Claudio Poloni, Concertonet, 06 July 2016

    “Franco Fagioli, decadent and loose-limbed, offered range and coloring surpassing those of most of his countertenor colleagues. His finest moment was not in the fast fire of the coloratura but in the famous ‘Lascia la spina’—familiar in its later incarnation as ‘Lascia ch’io pianga’ in Rinaldo but first heard in this oratorio—which was gloriously phrased here.”
    Stephen J. Mudge, Opera News, July 2016

    “Plaisir leur tient tête crânement : un Franco Fagioli insolent de présence théâtrale autant que de virtuosité vocale, qui trouve dans ses graves nourris ou ses aigus dardés les séductions propres à garder Beauté (Sabine Devieilhe) dans son camp.”
    Chantal Cazaux, L’Avant-Scène Opéra, 06 July 2016

    “Pleasure, sung by Argentine counter tenor soprano Franco Fagioli soared above the staff in his final aria of banishment. Leaning against the transparent box he sank to the floor delivering wrenching tones of tragic loss, descending well below middle “C” into tenor range though never losing counter tenor color.”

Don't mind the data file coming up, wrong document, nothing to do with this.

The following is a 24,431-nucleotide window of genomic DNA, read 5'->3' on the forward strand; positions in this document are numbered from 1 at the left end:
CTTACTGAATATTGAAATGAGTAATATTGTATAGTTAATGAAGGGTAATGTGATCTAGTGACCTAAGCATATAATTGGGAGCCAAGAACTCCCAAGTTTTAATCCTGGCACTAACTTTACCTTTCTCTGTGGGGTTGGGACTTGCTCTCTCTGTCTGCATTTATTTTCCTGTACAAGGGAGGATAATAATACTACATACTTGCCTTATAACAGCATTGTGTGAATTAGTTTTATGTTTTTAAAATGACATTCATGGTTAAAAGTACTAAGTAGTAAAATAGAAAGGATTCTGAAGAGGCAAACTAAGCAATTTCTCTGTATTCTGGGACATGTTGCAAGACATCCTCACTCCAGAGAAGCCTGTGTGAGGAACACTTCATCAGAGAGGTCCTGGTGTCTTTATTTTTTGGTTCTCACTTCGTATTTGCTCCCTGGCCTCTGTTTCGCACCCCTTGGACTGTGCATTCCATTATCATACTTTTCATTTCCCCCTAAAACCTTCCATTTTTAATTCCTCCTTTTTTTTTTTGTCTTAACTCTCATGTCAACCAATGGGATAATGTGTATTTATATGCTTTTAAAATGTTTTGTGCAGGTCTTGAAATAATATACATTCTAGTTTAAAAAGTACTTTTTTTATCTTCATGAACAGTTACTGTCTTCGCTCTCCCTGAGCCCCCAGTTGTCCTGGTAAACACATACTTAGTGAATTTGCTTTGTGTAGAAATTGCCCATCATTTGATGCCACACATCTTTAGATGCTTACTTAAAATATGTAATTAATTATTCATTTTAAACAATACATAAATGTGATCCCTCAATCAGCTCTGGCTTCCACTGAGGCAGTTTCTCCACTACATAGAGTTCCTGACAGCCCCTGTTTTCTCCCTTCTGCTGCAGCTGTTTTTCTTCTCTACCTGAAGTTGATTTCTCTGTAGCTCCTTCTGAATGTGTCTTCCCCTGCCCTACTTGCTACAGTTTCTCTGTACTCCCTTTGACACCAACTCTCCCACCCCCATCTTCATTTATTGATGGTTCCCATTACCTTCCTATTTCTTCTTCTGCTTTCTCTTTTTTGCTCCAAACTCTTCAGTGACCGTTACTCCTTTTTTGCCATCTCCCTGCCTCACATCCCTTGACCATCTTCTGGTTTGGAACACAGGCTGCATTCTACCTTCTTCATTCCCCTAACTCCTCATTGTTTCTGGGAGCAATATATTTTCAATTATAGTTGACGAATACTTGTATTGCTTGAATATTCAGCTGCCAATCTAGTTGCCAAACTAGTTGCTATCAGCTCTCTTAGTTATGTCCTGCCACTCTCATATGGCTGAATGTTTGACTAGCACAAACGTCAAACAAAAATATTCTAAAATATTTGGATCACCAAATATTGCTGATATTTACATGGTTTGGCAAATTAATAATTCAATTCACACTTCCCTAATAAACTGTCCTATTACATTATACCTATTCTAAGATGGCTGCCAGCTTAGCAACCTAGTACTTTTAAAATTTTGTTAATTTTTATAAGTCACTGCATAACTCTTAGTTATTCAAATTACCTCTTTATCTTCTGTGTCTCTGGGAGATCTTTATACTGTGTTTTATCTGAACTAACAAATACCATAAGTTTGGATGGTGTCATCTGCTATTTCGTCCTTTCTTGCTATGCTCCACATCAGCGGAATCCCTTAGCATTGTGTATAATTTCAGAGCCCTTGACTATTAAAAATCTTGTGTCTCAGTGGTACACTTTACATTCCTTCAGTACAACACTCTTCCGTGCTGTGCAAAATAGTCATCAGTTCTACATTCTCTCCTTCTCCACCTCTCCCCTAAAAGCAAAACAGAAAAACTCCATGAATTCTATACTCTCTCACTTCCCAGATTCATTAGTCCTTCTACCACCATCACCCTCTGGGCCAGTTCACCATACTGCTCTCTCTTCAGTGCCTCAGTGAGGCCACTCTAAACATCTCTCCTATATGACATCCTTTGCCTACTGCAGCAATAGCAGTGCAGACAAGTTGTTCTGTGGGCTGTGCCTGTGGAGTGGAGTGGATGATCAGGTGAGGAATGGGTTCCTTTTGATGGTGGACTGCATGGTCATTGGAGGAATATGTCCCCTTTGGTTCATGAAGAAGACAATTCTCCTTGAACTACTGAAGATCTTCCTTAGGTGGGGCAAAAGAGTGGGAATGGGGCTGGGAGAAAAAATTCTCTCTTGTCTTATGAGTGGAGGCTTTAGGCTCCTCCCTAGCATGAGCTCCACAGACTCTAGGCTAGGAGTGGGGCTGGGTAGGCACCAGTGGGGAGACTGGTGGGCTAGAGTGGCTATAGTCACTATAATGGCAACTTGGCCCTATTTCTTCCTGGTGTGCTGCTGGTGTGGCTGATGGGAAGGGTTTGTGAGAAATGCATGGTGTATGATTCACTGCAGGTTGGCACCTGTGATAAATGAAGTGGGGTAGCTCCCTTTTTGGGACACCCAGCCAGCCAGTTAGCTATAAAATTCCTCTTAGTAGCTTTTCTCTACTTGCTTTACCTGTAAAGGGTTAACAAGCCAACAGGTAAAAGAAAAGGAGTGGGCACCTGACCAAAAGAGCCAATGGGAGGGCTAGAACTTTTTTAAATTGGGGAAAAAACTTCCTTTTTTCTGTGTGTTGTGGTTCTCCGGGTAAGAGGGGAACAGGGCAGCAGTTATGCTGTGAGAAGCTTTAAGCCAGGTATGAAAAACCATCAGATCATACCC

Michael Milenski, Opera Today, 09 July 2016

    “Franco Fagioli, decadent and loose-limbed, offered range and coloring surpassing those of most of his countertenor colleagues. His finest moment was not in the fast fire of the coloratura but in the famous ‘Lascia la spina’ which was gloriously phrased here.”
    Stephen J. Mudge, Opera News, October 2016

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    13 Jun 16 Recital